First things first: The fears about FaceApp specifically seem overblown. My colleague Michael Kan spoke to several security experts about FaceApp, all of whom said it was not overtly malicious and, in some cases, actually praised the app. Aviran Hazum, a researcher from the antivirus company Check Point, told Kan, “I must say that this app seems to be developed in a good fashion—no greedy permissions, and it does what they claim it does.”

Kan reports that the initial warnings that the app steals all your images without asking were baseless and were eventually retracted. It is true, however, that the app is from a Russian developer, but without any evidence that the specific app or developer has done something wrong, it’s hard to hold that against the app.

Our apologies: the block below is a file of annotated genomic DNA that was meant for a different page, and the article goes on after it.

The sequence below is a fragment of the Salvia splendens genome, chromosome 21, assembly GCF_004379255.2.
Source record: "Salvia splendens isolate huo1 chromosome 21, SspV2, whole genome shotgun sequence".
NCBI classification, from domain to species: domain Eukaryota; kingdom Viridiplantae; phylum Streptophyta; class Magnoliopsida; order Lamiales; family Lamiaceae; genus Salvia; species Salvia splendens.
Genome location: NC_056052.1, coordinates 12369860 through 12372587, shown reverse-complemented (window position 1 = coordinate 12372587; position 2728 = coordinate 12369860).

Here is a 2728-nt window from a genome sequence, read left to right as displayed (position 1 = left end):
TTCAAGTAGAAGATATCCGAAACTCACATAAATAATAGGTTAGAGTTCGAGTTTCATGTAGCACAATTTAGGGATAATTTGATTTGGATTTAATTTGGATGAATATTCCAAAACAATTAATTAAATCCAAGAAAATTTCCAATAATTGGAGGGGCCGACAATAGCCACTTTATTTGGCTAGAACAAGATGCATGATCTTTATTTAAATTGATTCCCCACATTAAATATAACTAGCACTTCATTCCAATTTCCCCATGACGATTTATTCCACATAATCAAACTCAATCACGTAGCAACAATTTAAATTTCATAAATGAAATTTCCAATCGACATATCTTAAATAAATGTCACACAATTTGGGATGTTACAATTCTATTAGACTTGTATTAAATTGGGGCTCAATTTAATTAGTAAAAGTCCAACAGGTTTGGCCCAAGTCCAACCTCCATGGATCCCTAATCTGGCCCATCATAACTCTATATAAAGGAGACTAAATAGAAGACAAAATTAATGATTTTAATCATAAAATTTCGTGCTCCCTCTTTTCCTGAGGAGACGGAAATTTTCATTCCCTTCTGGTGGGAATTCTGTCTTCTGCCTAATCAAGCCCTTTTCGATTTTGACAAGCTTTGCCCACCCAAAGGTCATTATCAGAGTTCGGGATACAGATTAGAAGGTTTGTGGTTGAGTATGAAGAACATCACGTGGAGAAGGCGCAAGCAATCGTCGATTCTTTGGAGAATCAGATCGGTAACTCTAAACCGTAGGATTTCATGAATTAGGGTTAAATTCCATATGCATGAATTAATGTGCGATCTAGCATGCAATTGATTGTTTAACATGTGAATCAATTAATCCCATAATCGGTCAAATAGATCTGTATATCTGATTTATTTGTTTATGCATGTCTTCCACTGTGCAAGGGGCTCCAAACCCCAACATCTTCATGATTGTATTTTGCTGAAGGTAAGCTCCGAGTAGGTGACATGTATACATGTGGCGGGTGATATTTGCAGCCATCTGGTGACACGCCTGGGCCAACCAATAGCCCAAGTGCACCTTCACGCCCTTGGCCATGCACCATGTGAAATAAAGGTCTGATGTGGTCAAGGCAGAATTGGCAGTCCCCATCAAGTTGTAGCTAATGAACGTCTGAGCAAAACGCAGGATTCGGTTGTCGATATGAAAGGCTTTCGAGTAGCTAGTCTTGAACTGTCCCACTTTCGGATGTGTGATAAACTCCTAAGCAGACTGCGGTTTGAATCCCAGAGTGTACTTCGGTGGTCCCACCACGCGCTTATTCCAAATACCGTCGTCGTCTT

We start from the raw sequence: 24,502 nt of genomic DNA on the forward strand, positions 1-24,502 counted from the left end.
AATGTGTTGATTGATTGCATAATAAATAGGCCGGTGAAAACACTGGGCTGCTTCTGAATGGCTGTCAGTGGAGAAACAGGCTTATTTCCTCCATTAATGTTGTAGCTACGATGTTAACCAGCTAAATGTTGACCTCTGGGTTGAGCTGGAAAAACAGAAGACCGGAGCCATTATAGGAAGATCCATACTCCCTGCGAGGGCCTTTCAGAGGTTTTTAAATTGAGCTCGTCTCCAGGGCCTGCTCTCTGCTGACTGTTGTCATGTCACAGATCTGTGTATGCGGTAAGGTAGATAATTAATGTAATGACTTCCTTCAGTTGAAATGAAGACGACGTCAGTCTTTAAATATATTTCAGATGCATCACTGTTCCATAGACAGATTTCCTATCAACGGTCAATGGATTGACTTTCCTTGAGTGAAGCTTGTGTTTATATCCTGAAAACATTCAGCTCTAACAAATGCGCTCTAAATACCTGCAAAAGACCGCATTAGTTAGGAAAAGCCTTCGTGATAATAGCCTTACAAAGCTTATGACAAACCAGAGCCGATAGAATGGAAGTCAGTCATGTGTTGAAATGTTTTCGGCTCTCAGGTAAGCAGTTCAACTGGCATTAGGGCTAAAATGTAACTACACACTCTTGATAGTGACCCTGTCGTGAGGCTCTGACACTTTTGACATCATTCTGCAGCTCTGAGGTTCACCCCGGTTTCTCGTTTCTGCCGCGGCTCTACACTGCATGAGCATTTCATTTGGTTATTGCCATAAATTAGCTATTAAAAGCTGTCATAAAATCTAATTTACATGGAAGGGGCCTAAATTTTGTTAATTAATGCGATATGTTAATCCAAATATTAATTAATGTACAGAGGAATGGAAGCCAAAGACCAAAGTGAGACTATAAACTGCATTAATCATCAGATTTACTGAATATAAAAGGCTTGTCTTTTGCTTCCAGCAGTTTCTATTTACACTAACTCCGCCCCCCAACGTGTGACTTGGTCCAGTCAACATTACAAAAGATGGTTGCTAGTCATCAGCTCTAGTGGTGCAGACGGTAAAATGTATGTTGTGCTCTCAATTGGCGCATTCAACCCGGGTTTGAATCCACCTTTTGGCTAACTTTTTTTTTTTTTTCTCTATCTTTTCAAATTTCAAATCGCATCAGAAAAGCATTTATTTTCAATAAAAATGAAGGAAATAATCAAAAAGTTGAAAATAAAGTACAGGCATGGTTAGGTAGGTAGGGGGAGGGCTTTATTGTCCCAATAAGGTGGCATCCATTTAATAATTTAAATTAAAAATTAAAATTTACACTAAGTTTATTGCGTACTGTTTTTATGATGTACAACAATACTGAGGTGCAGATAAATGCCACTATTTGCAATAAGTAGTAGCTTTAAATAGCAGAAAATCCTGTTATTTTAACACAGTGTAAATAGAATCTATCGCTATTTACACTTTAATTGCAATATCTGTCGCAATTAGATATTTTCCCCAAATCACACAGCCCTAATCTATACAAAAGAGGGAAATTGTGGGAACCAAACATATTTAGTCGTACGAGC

While FaceApp may not be the sneaking terror we may have initially thought, it does have some problems. Like many apps and services we sign up for on a whim, it’s not always clear what the app does with your information, how long its kept, or with whom FaceApp shares your news.

It’s Still Not Great

I reached out to Bill Budington, the Senior Staff Technologist at the Electronic Frontier Foundation (EFF), to get a sense of what FaceApp does and what risks it presents. He pointed out that the language of the company’s terms of service paints a grim picture:

You grant FaceApp a perpetual, irrevocable, nonexclusive, royalty-free, worldwide, fully-paid, transferable sub-licensable license to use, reproduce, modify, adapt, publish, translate, create derivative works from, distribute, publicly perform & display your User Content and any name, username or likeness provided in connection with your User Content in all media formats and channels now known or later developed, without compensation to you.